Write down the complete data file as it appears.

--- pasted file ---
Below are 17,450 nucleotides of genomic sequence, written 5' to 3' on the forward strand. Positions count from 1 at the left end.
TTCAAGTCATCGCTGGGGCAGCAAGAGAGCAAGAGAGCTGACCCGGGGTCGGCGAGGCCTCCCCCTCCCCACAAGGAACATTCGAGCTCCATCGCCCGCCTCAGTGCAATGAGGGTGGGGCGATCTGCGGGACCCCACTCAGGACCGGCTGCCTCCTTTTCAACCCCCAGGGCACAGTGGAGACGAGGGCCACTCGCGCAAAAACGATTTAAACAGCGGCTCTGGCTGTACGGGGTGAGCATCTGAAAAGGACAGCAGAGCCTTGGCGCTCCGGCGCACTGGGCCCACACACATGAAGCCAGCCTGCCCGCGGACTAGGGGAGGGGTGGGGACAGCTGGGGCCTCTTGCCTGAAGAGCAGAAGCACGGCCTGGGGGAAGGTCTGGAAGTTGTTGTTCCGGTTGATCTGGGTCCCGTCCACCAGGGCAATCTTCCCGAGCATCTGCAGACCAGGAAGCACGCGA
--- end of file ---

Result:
Below are 17,450 nucleotides of genomic sequence, written 5' to 3' on the forward strand. Positions count from 1 at the left end.
TTCAAGTCATCGCTGGGGCAGCAAGAGAGCAAGAGAGCTGACCCGGGGTCGGCGAGGCCTCCCCCTCCCCACAAGGAACATTCGAGCTCCATCGCCCGCCTCAGTGCAATGAGGGTGGGGCGATCTGCGGGACCCCACTCAGGACCGGCTGCCTCCTTTTCAACCCCCAGGGCACAGTGGAGACGAGGGCCACTCGCGCAAAAACGATTTAAACAGCGGCTCTGGCTGTACGGGGTGAGCATCTGAAAAGGACAGCAGAGCCTTGGCGCTCCGGCGCACTGGGCCCACACACATGAAGCCAGCCTGCCCGCGGACTAGGGGAGGGGTGGGGACAGCTGGGGCCTCTTGCCTGAAGAGCAGAAGCACGGCCTGGGGGAAGGTCTGGAAGTTGTTGTTCCGGTTGATCTGGGTCCCGTCCACCAGGGCAATCTTCCCGAGCATCTGCAGACCAGGAAGCACGCGA